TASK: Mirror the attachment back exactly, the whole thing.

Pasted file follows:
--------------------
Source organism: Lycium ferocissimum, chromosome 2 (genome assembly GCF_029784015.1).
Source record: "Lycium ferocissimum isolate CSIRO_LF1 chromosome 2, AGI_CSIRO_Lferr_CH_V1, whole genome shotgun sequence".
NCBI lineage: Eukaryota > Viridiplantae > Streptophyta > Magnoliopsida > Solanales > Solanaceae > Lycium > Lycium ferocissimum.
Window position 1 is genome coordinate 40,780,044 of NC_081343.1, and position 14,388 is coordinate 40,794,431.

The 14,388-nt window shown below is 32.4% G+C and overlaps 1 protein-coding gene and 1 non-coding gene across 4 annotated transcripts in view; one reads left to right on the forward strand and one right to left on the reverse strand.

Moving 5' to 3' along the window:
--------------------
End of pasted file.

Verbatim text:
Source organism: Lycium ferocissimum, chromosome 2 (genome assembly GCF_029784015.1).
Source record: "Lycium ferocissimum isolate CSIRO_LF1 chromosome 2, AGI_CSIRO_Lferr_CH_V1, whole genome shotgun sequence".
NCBI lineage: Eukaryota > Viridiplantae > Streptophyta > Magnoliopsida > Solanales > Solanaceae > Lycium > Lycium ferocissimum.
Window position 1 is genome coordinate 40,780,044 of NC_081343.1, and position 14,388 is coordinate 40,794,431.

The 14,388-nt window shown below is 32.4% G+C and overlaps 1 protein-coding gene and 1 non-coding gene across 4 annotated transcripts in view; one reads left to right on the forward strand and one right to left on the reverse strand.

Moving 5' to 3' along the window: